Monday, December 12, 2022

Free Page Consumption by InnoDB Table Compression (Percona backoff Algo. part #2)

In my previous post about InnoDB Stalls on Empty Free List, I used a test environment that might look a little artificial : a table larger than the InnoDB Buffer Pool but fitting in the Linux Page Cache.  This configuration allows serving very quickly what MySQL thinks are IOs because these are hit in the filesystem cache.  In this post, I explain why this environment is not totally artificial and can be a good representation of another more complex environment.  I also explain how an Empty Free List backoff stall can occur when no IO is done.  You have probably already guessed what this post is covering from the title, so let's dive in.

Wednesday, November 30, 2022

Tail Latencies in Percona Server because of InnoDB Stalls on Empty Free List

If, in Percona Server, you are observing tail latencies on queries that should be fast, this might be a side effect of Percona's improved InnoDB Empty Free List Algorithm.  When using this algorithm (the default in 5.6 and 5.7 and optional configuration in 8.0), a query needing a free page while none are available waits until the LRU Manager Thread refills the free list.  Because this thread is waking-up only at regular intervals, the query is blocked (which explains the latency) until the LRU Manager Thread is done sleeping and completes its work.  These latencies / stalls might last up to one second in the worse case.  All the details are in this post, starting with InnoDB Free Pages.

Tuesday, November 15, 2022

Bad Optimizer Plan on Queries Combining WHERE, ORDER BY and LIMIT

Sometimes, the MySQL Optimizer chooses a wrong plan, and a query that should execute in less than 0.1 second ends-up running for 12 minutes !  This is not a new problem: bugs about this can be traced back to 2014, and a blog post on the subject dates of 2015.  But even if this is old news, because this problem recently came to my attention, it is a problem worth writing on.

Tuesday, May 31, 2022

Triggering Replication Lag for Testing a Script

I am currently working on a script to auto-enable parallel replication / multi-threaded replication (MTR) when there is replication lag.  For testing this script, I need to trigger replication lag that would disappear after enabling MTR.  I came-up with a simple solution for that, and I thought it could be useful to more people, so I am writing this blog post about it.  Read-on for the details.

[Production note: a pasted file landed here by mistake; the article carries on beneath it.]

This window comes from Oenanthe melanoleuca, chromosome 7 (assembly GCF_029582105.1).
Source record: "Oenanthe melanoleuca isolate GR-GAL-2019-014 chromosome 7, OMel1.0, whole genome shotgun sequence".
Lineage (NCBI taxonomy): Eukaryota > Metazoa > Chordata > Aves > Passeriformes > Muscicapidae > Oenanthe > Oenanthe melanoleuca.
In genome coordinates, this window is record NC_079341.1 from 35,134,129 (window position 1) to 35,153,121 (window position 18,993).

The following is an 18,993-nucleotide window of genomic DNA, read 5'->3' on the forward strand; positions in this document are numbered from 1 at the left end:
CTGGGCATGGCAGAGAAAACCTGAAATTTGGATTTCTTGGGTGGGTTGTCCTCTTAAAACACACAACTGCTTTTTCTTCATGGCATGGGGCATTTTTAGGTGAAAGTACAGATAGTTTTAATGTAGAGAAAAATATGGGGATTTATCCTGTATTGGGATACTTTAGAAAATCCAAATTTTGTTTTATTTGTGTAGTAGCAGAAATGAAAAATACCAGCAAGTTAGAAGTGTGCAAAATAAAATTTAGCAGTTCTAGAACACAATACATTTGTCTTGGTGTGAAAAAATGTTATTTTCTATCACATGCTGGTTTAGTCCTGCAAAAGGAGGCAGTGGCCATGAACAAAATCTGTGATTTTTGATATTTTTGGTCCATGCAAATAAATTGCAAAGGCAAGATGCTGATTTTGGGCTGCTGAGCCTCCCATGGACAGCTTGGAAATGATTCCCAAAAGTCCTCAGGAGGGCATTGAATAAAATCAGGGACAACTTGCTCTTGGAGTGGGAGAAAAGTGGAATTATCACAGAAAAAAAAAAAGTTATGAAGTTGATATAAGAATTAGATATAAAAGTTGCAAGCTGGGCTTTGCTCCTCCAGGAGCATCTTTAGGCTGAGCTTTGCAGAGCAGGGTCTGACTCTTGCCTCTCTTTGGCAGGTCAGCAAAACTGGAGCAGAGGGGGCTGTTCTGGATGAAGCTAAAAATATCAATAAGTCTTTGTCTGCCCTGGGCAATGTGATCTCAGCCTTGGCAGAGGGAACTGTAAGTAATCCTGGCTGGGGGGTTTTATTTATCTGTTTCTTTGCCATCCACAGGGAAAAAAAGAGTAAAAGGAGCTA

Tuesday, March 8, 2022

Rows Examined not Trustworthy because of Index Condition Pushdown

When Index Condition Pushdown is used, you cannot trust rows examined as reported by the slow query log (nor in some Performance Schema tables) and you cannot trust the global status Innodb_rows_read (nor the InnoDB Metrics dml_reads).  These can lead to an incorrect query complexity analysis, to a mistaken estimation of the total load of a MySQL server, and to a lot of wasted time.  As we go through the details in this post, we will understand why a SELECT * is sometimes faster than only selecting the columns from an index (we would normally expect the opposite) and we will visit inner workings of the MySQL Storage Engine Architecture.  But first, let's start by exposing the problem.

Wednesday, January 19, 2022

Crashing MySQL with Malicious Intent and a lot of Determination

A year ago, I blogged about An Unprivileged User can crash your MySQL Server.  At the time, I explained how to protect yourself against this problem.  A few weeks ago, I revisited this vulnerability in a follow-up post in which I explained the fix, claimed that the MySQL 5.7 default configuration for Group Replication is still problematic, and explained a tuning to avoid the vulnerability.  In this last post in the series, I explain how to exploit this vulnerability to crash older version of MySQL (or untuned Group Replication in 5.7), but this needs a lot of determination.